Jane Dodds won the constituency for the Lib Dems, beating Conservative candidate Chris Davies who ran despite being ousted by constituents following a conviction for submitting fake expenses invoices.
Now Boris Johnson’s working majority has shrunk to just one, what does this mean for the new Prime Minister?
– A Brexit deal
Mr Johnson was always going to face a battle to shepherd any Brexit deal through the Commons with so many MPs being firmly against his proposals.
But now it would only take a single Conservative MP, or a colleague from the DUP who prop up the Government, to vote with the opposition to scupper his plans.
Theresa May failed three times to get her Withdrawal Agreement through Parliament.
Mr Johnson was one of those MPs hostile to her deal, until the final time when he decided to back it.
Even if he does secure a new agreement with the EU against the odds, he will now face an even tougher challenge to get it through Parliament.
– Could he call a snap general election?
One way to improve the numbers would be for Mr Johnson to seek a general election.
He would need support totalling two-thirds of the seats in the Commons.
But believing an election would surely increase the Tory vote in Parliament would be wishful thinking.
Mrs May called for an election when she appeared to be riding high in the polls.
Instead of bolstering her support, she lost the Conservatives’ majority and Jeremy Corbyn’s Labour made gains.
The picture seems even less clear now, with the added factors of the Liberal Democrats’ resurgence and the Brexit Party’s single-message strength.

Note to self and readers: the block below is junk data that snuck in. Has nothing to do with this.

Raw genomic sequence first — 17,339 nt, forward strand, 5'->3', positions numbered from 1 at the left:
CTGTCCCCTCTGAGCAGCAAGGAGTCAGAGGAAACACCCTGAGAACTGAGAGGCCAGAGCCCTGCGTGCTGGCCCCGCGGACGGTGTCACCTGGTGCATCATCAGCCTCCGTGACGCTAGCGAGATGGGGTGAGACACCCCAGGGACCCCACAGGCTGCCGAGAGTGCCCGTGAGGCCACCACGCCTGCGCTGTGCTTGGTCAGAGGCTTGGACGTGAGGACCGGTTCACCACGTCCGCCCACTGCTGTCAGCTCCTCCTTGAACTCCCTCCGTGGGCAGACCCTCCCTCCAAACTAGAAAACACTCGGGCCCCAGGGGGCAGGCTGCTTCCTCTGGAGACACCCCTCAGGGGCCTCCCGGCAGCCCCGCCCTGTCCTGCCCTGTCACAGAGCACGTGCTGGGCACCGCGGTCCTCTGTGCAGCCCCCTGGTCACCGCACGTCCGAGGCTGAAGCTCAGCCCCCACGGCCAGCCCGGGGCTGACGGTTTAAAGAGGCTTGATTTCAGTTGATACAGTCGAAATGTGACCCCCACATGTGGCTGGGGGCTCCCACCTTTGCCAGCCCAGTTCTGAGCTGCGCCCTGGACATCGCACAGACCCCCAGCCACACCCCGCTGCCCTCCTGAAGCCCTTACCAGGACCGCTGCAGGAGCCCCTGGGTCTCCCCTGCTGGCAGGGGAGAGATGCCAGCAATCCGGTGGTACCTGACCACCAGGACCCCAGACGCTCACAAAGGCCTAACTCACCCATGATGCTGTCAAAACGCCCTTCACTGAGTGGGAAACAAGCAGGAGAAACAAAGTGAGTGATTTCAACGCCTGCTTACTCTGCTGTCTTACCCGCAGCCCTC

Mr Johnson has ruled out seeking a snap election, though his spending pledges and promotion of Vote Leave veterans in his top team have fuelled speculation this move is on the horizon.
– A vote of no confidence?
Mr Corbyn could try and bring down Mr Johnson with a vote of no confidence.
Two weeks would have to pass without a new Government being formed following the move being backed by a majority of MPs, a situation now skewed slightly more towards Labour.
But, despite Mr Corbyn’s insistence he is ready to take on Mr Johnson at an election, it is also a risk for his party amid confusion over its Brexit stance and criticism over anti-Semitism.
– No-deal Brexit
Mr Johnson made a “do or die” pledge to pull the UK out of the EU on the October 31 deadline, regardless of whether a new Withdrawal Agreement is negotiated.
He has stressed that he wants to secure a new deal, but the EU says this is out of the question.
So too, the bloc says, is his desire to destroy the backstop seeking to prevent a hard border in Ireland in the event no final deal is brokered.
The so-called Gaukeward squad of Tory heavyweights, including namesake David Gauke and former chancellor Philip Hammond, are among those plotting against any no-deal attempt.
Mr Johnson has refused to rule out taking the controversial step of suspending Parliament in order to force his desire through against the opposition of MPs.
Despite predicting during his campaign that the chances of a no-deal Brexit were “a million-to-one against”, his dwindling working majority will increase fears that the odds are shortening.